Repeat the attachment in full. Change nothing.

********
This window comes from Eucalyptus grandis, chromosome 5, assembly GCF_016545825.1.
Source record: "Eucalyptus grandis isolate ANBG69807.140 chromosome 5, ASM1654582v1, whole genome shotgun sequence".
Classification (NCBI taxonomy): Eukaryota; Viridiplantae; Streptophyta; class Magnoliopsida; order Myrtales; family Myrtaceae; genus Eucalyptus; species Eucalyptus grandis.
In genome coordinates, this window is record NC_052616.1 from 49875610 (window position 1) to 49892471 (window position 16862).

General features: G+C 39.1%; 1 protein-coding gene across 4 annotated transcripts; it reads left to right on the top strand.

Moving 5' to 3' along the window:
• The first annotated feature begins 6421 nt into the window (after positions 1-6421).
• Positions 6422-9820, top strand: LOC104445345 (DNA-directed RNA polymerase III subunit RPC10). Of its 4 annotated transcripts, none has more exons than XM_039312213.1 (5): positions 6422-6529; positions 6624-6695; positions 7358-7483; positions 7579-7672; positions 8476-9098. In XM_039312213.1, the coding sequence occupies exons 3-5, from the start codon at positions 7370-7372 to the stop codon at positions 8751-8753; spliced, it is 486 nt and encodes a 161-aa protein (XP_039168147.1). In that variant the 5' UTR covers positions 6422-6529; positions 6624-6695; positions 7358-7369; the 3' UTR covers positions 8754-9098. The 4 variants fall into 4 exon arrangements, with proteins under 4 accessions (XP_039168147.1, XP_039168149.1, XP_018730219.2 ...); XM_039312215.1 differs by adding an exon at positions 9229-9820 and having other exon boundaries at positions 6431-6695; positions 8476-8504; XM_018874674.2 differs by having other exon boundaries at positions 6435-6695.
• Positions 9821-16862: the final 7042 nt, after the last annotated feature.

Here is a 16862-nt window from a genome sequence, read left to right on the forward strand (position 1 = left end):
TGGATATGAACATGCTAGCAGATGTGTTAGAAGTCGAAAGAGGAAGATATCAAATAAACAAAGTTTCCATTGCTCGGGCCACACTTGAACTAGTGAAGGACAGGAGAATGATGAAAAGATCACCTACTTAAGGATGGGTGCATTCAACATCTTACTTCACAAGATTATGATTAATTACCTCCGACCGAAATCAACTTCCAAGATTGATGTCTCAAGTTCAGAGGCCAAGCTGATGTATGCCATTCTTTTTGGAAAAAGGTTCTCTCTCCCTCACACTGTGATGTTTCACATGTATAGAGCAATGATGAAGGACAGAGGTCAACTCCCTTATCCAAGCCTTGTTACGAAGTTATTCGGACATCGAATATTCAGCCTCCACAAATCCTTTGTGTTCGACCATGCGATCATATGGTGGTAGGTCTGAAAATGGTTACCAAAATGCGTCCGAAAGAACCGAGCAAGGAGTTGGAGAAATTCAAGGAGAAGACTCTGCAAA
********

This window comes from Eucalyptus grandis, chromosome 5, assembly GCF_016545825.1.
Source record: "Eucalyptus grandis isolate ANBG69807.140 chromosome 5, ASM1654582v1, whole genome shotgun sequence".
Classification (NCBI taxonomy): Eukaryota; Viridiplantae; Streptophyta; class Magnoliopsida; order Myrtales; family Myrtaceae; genus Eucalyptus; species Eucalyptus grandis.
In genome coordinates, this window is record NC_052616.1 from 49875610 (window position 1) to 49892471 (window position 16862).

General features: G+C 39.1%; 1 protein-coding gene across 4 annotated transcripts; it reads left to right on the top strand.

Moving 5' to 3' along the window:
• The first annotated feature begins 6421 nt into the window (after positions 1-6421).
• Positions 6422-9820, top strand: LOC104445345 (DNA-directed RNA polymerase III subunit RPC10). Of its 4 annotated transcripts, none has more exons than XM_039312213.1 (5): positions 6422-6529; positions 6624-6695; positions 7358-7483; positions 7579-7672; positions 8476-9098. In XM_039312213.1, the coding sequence occupies exons 3-5, from the start codon at positions 7370-7372 to the stop codon at positions 8751-8753; spliced, it is 486 nt and encodes a 161-aa protein (XP_039168147.1). In that variant the 5' UTR covers positions 6422-6529; positions 6624-6695; positions 7358-7369; the 3' UTR covers positions 8754-9098. The 4 variants fall into 4 exon arrangements, with proteins under 4 accessions (XP_039168147.1, XP_039168149.1, XP_018730219.2 ...); XM_039312215.1 differs by adding an exon at positions 9229-9820 and having other exon boundaries at positions 6431-6695; positions 8476-8504; XM_018874674.2 differs by having other exon boundaries at positions 6435-6695.
• Positions 9821-16862: the final 7042 nt, after the last annotated feature.

Here is a 16862-nt window from a genome sequence, read left to right on the forward strand (position 1 = left end):
TGGATATGAACATGCTAGCAGATGTGTTAGAAGTCGAAAGAGGAAGATATCAAATAAACAAAGTTTCCATTGCTCGGGCCACACTTGAACTAGTGAAGGACAGGAGAATGATGAAAAGATCACCTACTTAAGGATGGGTGCATTCAACATCTTACTTCACAAGATTATGATTAATTACCTCCGACCGAAATCAACTTCCAAGATTGATGTCTCAAGTTCAGAGGCCAAGCTGATGTATGCCATTCTTTTTGGAAAAAGGTTCTCTCTCCCTCACACTGTGATGTTTCACATGTATAGAGCAATGATGAAGGACAGAGGTCAACTCCCTTATCCAAGCCTTGTTACGAAGTTATTCGGACATCGAATATTCAGCCTCCACAAATCCTTTGTGTTCGACCATGCGATCATATGGTGGTAGGTCTGAAAATGGTTACCAAAATGCGTCCGAAAGAACCGAGCAAGGAGTTGGAGAAATTCAAGGAGAAGACTCTGCAAA